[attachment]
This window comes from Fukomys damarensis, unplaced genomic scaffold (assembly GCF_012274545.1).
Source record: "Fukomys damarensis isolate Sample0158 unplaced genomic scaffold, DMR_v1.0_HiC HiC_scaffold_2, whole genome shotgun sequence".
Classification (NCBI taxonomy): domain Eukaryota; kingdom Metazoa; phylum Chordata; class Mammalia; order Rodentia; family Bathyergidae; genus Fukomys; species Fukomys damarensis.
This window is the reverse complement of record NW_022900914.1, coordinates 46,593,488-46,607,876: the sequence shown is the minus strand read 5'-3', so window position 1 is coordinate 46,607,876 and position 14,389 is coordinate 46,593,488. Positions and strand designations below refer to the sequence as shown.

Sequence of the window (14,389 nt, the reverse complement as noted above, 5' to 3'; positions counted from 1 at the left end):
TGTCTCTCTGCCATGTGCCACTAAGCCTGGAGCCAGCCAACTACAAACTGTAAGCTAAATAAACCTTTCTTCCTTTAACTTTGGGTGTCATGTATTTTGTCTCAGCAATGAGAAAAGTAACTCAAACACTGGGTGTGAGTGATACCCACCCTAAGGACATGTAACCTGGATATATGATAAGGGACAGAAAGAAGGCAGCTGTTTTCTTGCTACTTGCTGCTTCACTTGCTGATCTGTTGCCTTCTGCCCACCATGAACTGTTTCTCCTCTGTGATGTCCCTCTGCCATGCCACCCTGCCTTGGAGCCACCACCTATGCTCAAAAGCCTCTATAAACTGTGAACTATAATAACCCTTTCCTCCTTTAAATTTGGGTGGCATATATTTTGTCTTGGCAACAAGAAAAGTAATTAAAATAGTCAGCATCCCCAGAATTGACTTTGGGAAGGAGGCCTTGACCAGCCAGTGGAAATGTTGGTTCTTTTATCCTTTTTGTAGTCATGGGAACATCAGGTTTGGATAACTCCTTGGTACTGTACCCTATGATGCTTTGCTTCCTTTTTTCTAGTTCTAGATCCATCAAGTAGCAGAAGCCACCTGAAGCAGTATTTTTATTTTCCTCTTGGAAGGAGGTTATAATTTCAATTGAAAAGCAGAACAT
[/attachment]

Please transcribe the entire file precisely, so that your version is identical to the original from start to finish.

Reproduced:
This window comes from Fukomys damarensis, unplaced genomic scaffold (assembly GCF_012274545.1).
Source record: "Fukomys damarensis isolate Sample0158 unplaced genomic scaffold, DMR_v1.0_HiC HiC_scaffold_2, whole genome shotgun sequence".
Classification (NCBI taxonomy): domain Eukaryota; kingdom Metazoa; phylum Chordata; class Mammalia; order Rodentia; family Bathyergidae; genus Fukomys; species Fukomys damarensis.
This window is the reverse complement of record NW_022900914.1, coordinates 46,593,488-46,607,876: the sequence shown is the minus strand read 5'-3', so window position 1 is coordinate 46,607,876 and position 14,389 is coordinate 46,593,488. Positions and strand designations below refer to the sequence as shown.

Sequence of the window (14,389 nt, the reverse complement as noted above, 5' to 3'; positions counted from 1 at the left end):
TGTCTCTCTGCCATGTGCCACTAAGCCTGGAGCCAGCCAACTACAAACTGTAAGCTAAATAAACCTTTCTTCCTTTAACTTTGGGTGTCATGTATTTTGTCTCAGCAATGAGAAAAGTAACTCAAACACTGGGTGTGAGTGATACCCACCCTAAGGACATGTAACCTGGATATATGATAAGGGACAGAAAGAAGGCAGCTGTTTTCTTGCTACTTGCTGCTTCACTTGCTGATCTGTTGCCTTCTGCCCACCATGAACTGTTTCTCCTCTGTGATGTCCCTCTGCCATGCCACCCTGCCTTGGAGCCACCACCTATGCTCAAAAGCCTCTATAAACTGTGAACTATAATAACCCTTTCCTCCTTTAAATTTGGGTGGCATATATTTTGTCTTGGCAACAAGAAAAGTAATTAAAATAGTCAGCATCCCCAGAATTGACTTTGGGAAGGAGGCCTTGACCAGCCAGTGGAAATGTTGGTTCTTTTATCCTTTTTGTAGTCATGGGAACATCAGGTTTGGATAACTCCTTGGTACTGTACCCTATGATGCTTTGCTTCCTTTTTTCTAGTTCTAGATCCATCAAGTAGCAGAAGCCACCTGAAGCAGTATTTTTATTTTCCTCTTGGAAGGAGGTTATAATTTCAATTGAAAAGCAGAACAT